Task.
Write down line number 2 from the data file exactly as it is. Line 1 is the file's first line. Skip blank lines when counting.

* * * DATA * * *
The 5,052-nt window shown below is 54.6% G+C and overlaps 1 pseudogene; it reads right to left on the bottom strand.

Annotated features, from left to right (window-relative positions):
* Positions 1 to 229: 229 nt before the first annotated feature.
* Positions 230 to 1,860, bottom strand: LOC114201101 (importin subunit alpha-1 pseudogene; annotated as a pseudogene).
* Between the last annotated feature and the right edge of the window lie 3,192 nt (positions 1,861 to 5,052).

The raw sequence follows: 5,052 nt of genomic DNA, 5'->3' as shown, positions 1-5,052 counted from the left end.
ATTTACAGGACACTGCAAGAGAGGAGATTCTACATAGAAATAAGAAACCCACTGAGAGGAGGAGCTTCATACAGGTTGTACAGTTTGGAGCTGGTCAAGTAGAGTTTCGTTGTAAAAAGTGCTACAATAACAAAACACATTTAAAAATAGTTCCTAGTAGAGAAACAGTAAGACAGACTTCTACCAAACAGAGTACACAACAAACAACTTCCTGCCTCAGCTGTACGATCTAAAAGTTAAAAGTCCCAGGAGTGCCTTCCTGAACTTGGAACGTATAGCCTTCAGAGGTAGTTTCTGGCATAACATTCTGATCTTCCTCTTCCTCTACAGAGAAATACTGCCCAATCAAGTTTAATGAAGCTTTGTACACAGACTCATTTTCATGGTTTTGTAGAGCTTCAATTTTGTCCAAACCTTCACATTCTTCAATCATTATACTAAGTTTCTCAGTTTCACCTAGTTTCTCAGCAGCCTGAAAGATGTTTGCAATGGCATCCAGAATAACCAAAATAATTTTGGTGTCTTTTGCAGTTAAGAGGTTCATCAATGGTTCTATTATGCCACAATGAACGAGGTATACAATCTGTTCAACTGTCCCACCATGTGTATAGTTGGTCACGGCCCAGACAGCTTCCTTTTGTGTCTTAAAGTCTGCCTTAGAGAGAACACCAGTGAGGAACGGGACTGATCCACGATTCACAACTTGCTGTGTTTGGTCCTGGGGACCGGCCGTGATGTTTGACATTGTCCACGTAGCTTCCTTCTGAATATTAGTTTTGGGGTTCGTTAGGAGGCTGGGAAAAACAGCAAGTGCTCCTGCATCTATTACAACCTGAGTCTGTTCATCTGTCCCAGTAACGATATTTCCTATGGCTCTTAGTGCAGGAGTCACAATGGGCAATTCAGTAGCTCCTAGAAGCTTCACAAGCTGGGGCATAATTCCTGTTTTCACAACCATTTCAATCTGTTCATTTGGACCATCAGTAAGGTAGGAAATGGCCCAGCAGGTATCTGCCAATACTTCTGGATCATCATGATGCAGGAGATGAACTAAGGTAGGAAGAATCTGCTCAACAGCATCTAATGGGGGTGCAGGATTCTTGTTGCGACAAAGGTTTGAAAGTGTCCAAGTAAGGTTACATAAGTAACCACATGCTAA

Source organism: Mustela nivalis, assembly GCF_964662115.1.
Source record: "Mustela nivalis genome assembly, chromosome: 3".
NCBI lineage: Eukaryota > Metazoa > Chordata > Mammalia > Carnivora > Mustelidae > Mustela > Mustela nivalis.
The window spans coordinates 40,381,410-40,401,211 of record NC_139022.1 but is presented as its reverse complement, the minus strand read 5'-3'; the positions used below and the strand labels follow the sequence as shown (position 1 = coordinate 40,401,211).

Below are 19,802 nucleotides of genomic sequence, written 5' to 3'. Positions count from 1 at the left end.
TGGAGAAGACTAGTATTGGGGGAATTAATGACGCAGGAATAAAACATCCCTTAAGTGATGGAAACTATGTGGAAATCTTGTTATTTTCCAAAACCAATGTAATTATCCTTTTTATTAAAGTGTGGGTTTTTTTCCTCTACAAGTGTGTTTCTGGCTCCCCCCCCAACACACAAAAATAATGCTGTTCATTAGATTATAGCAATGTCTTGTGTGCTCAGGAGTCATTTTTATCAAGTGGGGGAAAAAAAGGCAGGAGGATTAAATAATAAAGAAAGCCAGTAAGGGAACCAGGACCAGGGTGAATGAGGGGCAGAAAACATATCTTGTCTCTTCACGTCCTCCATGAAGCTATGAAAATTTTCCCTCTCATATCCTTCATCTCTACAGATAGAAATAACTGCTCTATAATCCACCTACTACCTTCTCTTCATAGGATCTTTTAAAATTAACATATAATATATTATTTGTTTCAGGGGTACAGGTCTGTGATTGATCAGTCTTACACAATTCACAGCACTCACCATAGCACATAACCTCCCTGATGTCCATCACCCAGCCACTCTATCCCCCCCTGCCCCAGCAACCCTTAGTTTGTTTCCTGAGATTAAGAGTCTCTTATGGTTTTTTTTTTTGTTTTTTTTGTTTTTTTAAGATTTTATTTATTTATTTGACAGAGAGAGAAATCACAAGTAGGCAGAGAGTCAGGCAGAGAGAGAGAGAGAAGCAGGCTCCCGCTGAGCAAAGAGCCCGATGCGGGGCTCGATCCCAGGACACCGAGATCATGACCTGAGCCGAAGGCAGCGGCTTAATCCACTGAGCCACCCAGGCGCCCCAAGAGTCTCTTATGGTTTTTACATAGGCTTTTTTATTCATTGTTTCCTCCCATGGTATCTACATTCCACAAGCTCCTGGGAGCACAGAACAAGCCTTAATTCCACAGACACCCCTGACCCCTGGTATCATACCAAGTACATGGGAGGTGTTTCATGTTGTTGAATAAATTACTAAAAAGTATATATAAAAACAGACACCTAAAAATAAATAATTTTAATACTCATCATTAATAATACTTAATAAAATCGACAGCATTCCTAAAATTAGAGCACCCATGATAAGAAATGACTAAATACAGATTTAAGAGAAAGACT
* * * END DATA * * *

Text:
Annotated features, from left to right (window-relative positions):